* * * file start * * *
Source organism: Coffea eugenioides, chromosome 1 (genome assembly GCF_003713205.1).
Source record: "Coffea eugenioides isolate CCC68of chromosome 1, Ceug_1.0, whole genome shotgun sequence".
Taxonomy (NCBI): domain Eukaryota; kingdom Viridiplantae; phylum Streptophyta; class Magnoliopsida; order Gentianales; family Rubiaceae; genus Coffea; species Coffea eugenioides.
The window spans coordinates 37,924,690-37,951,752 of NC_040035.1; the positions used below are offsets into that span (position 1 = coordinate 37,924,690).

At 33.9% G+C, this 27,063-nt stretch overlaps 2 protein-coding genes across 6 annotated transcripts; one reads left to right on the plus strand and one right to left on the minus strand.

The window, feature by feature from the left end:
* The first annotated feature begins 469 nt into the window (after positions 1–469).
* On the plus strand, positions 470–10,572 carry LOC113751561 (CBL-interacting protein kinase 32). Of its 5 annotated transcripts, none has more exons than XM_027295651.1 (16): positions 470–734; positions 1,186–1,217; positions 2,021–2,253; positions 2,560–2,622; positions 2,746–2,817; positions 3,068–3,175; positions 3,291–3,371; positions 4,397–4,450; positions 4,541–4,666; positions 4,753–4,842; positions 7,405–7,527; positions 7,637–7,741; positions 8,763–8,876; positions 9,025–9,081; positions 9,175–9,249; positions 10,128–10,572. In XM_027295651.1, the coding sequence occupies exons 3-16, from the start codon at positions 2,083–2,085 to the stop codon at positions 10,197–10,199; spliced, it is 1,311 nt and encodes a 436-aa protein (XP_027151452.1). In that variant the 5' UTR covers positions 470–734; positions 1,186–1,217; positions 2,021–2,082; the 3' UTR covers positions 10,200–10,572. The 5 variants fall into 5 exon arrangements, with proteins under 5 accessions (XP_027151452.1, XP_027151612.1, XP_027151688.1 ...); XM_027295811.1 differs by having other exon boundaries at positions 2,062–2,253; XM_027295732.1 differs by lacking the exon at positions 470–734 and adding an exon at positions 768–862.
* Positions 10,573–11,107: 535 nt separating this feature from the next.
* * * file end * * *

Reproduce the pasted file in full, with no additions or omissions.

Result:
Source organism: Coffea eugenioides, chromosome 1 (genome assembly GCF_003713205.1).
Source record: "Coffea eugenioides isolate CCC68of chromosome 1, Ceug_1.0, whole genome shotgun sequence".
Taxonomy (NCBI): domain Eukaryota; kingdom Viridiplantae; phylum Streptophyta; class Magnoliopsida; order Gentianales; family Rubiaceae; genus Coffea; species Coffea eugenioides.
The window spans coordinates 37,924,690-37,951,752 of NC_040035.1; the positions used below are offsets into that span (position 1 = coordinate 37,924,690).

At 33.9% G+C, this 27,063-nt stretch overlaps 2 protein-coding genes across 6 annotated transcripts; one reads left to right on the plus strand and one right to left on the minus strand.

The window, feature by feature from the left end:
* The first annotated feature begins 469 nt into the window (after positions 1–469).
* On the plus strand, positions 470–10,572 carry LOC113751561 (CBL-interacting protein kinase 32). Of its 5 annotated transcripts, none has more exons than XM_027295651.1 (16): positions 470–734; positions 1,186–1,217; positions 2,021–2,253; positions 2,560–2,622; positions 2,746–2,817; positions 3,068–3,175; positions 3,291–3,371; positions 4,397–4,450; positions 4,541–4,666; positions 4,753–4,842; positions 7,405–7,527; positions 7,637–7,741; positions 8,763–8,876; positions 9,025–9,081; positions 9,175–9,249; positions 10,128–10,572. In XM_027295651.1, the coding sequence occupies exons 3-16, from the start codon at positions 2,083–2,085 to the stop codon at positions 10,197–10,199; spliced, it is 1,311 nt and encodes a 436-aa protein (XP_027151452.1). In that variant the 5' UTR covers positions 470–734; positions 1,186–1,217; positions 2,021–2,082; the 3' UTR covers positions 10,200–10,572. The 5 variants fall into 5 exon arrangements, with proteins under 5 accessions (XP_027151452.1, XP_027151612.1, XP_027151688.1 ...); XM_027295811.1 differs by having other exon boundaries at positions 2,062–2,253; XM_027295732.1 differs by lacking the exon at positions 470–734 and adding an exon at positions 768–862.
* Positions 10,573–11,107: 535 nt separating this feature from the next.